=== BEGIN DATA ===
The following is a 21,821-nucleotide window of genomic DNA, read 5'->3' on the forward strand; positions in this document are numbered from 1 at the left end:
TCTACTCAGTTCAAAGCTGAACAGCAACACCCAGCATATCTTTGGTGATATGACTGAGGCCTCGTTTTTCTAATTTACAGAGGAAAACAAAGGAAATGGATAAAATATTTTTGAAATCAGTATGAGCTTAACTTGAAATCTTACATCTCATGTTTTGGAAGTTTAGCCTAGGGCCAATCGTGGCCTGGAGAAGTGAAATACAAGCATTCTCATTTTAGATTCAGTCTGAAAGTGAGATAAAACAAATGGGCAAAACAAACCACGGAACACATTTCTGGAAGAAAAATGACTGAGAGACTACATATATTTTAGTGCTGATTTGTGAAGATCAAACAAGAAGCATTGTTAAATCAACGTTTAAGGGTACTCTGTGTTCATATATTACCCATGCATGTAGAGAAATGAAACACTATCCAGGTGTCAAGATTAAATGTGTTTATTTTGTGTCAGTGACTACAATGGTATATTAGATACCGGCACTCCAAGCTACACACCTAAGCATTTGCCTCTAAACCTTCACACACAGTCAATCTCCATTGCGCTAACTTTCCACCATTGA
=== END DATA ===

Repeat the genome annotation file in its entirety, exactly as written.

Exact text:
The following is a 21,821-nucleotide window of genomic DNA, read 5'->3' on the forward strand; positions in this document are numbered from 1 at the left end:
TCTACTCAGTTCAAAGCTGAACAGCAACACCCAGCATATCTTTGGTGATATGACTGAGGCCTCGTTTTTCTAATTTACAGAGGAAAACAAAGGAAATGGATAAAATATTTTTGAAATCAGTATGAGCTTAACTTGAAATCTTACATCTCATGTTTTGGAAGTTTAGCCTAGGGCCAATCGTGGCCTGGAGAAGTGAAATACAAGCATTCTCATTTTAGATTCAGTCTGAAAGTGAGATAAAACAAATGGGCAAAACAAACCACGGAACACATTTCTGGAAGAAAAATGACTGAGAGACTACATATATTTTAGTGCTGATTTGTGAAGATCAAACAAGAAGCATTGTTAAATCAACGTTTAAGGGTACTCTGTGTTCATATATTACCCATGCATGTAGAGAAATGAAACACTATCCAGGTGTCAAGATTAAATGTGTTTATTTTGTGTCAGTGACTACAATGGTATATTAGATACCGGCACTCCAAGCTACACACCTAAGCATTTGCCTCTAAACCTTCACACACAGTCAATCTCCATTGCGCTAACTTTCCACCATTGA